Tuesday, 11 September 2012

Where Do Gay People Shop?

The young woman admires herself in the bathroom window.  Scantily clad in nothing but a bikini top and briefs she could be competing in the Women's Beach Volleyball if it weren't for the constant self description  as she moves from the bathroom towards the living room, announcing to the world in general how fit, tanned and generally well she is looking.

Upon throwing open the door she finds that her female flat mate is not alone as expected, but sitting having a cup of tea with her grandmother.  Grandmother gives a polite round of applause and says "you do look quite tidy dear" - cue signature tune of advert for body lotions producing company.

Now, I don't know much about women - let's face it, what man does, but I hear that they are of a type that will cheerfully show off their latest bra to a friend without any sexual overtones whatsoever.  This would never happen with blokes: we only talk about sport, beer and women and comment on clothes only if we are taking the mickey.

However, the level of description that the young lady gives as she travels does seem to go beyond a display of latest clothing and onto a call to have her for breakfast on the table next to the marmalade (or possibly with)

This then is the closest that the advertising world currently has to showing a relationship that could possibly be anything other than hetrosexual.  TV is full of promos showing couples buying beds, going shopping for food, sueing their boss after a nasty accident at work - but all of the couples/people/family being portrayed are clearly straight, only a few are of mixed or ethnic diversity and absolutely none are handicapped or gay.  Let's face it: despite the large levels of ethnic and sexual diversity that exist in the world today - the large majority of advertisers continue to show adverts largely reflecting white middle-class people, usually with families.

Which begs the question: where do advertisers think that these people shop?  Because it's clearly not at their establishment, and nor do they appear to want what could amount to 100s of people's ready-to-spend income.

The last time i saw a gay couple on TV (aside from in a drama or a sit-com, where there is always an extreme "angle" on the relationship - or stereotype) was at the Obligatory Two-Girls Kissing Protest that seems to accompany every US Presidential inauguration and I strongly suspect that despite the sponsorship of a certain supermarket chain of the Paralympics it will be a good four years before I see anyone in a wheelchair shopping for vegetables again.

Which all seems rather strange - especially after that odd period in the first decade of the 21st Century where it suddenly became massively cool and trendy to either be gay, have gay friends or have a gay following  - where were the advertisers then, milking the so-called pink pound for all it's worth?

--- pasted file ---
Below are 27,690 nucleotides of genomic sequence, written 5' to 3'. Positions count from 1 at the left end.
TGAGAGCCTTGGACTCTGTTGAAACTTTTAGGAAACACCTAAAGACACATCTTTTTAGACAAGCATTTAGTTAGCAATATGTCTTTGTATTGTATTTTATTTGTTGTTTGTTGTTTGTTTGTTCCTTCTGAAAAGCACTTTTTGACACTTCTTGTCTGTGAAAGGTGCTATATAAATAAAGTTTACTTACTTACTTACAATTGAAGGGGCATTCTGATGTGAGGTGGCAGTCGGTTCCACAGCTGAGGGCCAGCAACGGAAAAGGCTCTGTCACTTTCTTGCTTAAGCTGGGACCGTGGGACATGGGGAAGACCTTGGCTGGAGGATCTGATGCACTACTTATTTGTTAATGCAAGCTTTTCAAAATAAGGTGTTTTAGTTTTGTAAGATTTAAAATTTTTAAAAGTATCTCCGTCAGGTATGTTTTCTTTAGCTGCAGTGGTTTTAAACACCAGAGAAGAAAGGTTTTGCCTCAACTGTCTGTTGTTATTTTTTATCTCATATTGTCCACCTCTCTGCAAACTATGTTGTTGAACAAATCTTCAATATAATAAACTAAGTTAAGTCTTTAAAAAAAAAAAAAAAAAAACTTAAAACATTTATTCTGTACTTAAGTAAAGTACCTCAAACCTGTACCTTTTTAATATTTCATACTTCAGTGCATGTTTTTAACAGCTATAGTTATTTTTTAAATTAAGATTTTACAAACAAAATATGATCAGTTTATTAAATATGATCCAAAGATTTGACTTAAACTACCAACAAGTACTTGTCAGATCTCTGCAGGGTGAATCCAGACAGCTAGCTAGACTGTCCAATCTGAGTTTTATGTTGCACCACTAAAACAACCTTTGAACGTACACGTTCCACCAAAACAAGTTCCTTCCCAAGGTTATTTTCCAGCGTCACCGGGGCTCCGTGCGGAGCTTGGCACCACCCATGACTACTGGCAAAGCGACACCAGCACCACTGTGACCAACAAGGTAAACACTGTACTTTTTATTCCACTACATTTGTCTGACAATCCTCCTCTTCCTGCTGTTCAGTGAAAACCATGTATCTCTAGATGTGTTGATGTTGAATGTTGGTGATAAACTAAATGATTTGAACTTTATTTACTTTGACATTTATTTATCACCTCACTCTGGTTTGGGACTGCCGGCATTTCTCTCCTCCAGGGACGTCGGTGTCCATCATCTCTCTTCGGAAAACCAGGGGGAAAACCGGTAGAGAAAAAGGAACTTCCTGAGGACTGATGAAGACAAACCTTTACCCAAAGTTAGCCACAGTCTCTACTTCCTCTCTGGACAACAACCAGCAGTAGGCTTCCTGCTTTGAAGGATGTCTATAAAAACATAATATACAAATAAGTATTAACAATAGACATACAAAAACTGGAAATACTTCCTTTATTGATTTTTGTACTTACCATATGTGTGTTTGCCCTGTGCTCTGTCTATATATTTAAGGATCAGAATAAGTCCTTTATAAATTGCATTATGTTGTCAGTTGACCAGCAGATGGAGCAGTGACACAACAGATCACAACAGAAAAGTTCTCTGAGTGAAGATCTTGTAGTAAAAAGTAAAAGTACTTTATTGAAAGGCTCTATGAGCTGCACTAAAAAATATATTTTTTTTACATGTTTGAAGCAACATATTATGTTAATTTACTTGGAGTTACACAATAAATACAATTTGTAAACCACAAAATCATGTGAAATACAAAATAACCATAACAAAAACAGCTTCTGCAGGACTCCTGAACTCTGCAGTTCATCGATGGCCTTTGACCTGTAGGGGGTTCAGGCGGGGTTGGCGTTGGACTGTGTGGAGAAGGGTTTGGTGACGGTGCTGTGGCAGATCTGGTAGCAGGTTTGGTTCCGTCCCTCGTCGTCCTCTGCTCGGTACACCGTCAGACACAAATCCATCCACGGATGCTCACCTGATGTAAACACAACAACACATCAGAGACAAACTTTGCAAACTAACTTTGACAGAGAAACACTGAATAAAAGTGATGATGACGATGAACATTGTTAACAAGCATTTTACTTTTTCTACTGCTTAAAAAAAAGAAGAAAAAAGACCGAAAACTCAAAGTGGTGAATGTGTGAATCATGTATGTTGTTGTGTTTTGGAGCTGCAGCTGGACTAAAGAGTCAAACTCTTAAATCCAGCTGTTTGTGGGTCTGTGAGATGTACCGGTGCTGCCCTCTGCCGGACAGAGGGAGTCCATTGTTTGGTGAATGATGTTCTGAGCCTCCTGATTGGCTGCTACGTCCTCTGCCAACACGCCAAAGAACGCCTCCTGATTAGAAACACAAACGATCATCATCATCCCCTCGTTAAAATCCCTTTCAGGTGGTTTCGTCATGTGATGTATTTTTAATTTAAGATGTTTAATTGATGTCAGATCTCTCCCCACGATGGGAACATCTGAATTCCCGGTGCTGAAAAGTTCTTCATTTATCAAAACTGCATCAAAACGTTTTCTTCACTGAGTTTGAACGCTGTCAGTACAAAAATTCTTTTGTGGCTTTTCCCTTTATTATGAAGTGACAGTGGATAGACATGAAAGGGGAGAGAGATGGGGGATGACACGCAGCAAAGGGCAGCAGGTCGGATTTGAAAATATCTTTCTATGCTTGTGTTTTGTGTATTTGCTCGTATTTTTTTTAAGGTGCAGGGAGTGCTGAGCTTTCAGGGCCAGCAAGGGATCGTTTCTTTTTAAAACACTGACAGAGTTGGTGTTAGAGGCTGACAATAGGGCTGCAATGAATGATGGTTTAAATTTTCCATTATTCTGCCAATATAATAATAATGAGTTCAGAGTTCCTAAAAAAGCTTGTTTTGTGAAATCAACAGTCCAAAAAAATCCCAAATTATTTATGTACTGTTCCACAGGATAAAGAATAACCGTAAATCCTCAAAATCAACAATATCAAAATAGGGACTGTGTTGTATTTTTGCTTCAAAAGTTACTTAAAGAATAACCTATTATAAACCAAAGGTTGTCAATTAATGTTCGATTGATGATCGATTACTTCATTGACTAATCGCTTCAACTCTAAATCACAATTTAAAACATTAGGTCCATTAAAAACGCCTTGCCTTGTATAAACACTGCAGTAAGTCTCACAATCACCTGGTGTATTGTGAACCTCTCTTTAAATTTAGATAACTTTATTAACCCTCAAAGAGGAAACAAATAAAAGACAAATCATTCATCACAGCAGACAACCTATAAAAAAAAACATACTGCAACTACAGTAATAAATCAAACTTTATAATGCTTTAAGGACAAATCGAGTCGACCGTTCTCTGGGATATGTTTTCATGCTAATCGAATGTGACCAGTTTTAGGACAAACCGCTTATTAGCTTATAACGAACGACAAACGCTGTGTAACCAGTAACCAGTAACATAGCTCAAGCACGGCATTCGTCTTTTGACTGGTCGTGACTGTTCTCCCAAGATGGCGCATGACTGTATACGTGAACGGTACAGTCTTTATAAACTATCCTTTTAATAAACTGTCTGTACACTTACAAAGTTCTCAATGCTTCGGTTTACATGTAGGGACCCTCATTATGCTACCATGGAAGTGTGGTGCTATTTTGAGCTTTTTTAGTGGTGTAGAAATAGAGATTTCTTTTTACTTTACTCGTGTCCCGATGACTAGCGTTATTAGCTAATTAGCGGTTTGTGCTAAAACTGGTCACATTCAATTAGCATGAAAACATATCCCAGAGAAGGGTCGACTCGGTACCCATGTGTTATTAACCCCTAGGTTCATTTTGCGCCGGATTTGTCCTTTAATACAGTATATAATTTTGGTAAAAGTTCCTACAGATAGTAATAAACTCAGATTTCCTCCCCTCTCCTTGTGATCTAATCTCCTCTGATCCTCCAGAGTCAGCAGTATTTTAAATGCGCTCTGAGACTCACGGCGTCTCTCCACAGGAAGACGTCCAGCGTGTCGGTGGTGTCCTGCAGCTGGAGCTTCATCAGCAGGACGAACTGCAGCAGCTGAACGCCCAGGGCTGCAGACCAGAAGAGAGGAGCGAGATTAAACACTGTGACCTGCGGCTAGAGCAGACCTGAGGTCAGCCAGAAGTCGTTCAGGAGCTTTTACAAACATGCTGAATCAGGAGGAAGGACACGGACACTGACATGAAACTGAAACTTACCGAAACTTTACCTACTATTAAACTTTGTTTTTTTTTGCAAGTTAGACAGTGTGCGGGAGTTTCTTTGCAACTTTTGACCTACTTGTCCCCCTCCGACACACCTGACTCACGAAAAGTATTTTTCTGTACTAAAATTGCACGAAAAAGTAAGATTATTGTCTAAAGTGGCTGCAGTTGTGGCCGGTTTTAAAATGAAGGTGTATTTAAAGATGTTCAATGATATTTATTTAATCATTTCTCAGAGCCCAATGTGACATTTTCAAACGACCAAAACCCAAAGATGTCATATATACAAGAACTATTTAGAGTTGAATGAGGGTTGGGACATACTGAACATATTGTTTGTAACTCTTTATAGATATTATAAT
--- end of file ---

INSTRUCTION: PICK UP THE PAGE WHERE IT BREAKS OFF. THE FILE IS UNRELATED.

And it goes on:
So here's my challenge to the advertisers for the rest of the 2010s - start showing us the rest of society in a positive and non-stereotypical way, allow people from all walks of life to be shown in your adverts just as people getting on with their day to day lives.  Why not show a woman in a Hijab buying some canned peas, show a clearly gay couple buying a bed for their new home, show a disabled person in one of your interminable stop-smoking ads where only badly dubbed German executives seem to hold jobs.

In short: show the world as it is, not just fragments

6 comments:

The Bug said...

Oh DFTP you're such a dreamer...

Don't Feed The Pixies said...

Bug - you may say I'm a dreamer, but I'm not the only one...erm....

that sounded familiar somehow...

The Clandestine Samurai said...

I agree, however, financial politics come into play when making these ads. The companies invest a lot of money into those ads, so they want their message conveyed in the shortest time with the safest images possible. So, they need to be updated in what is a "safe image" in their respective society, as well as not being afraid to be inclusive to certain outcasted social groups.

And to The Bug's comment above. It has only ever been the vision of dreamers that's changed the world.

Don't Feed The Pixies said...

Samurai - yes indeed: safety first in advertising

tysdaddy said...

An excellent observation, and needed criticism. The holy dollar, unfortunately, screams louder than any message of acceptance or individuality. Marketers think in terms of common denominators, and there is little room for diversity when it comes to reaching the masses. Sad . . .

susan said...

You're points are excellent and well worth shipping overseas.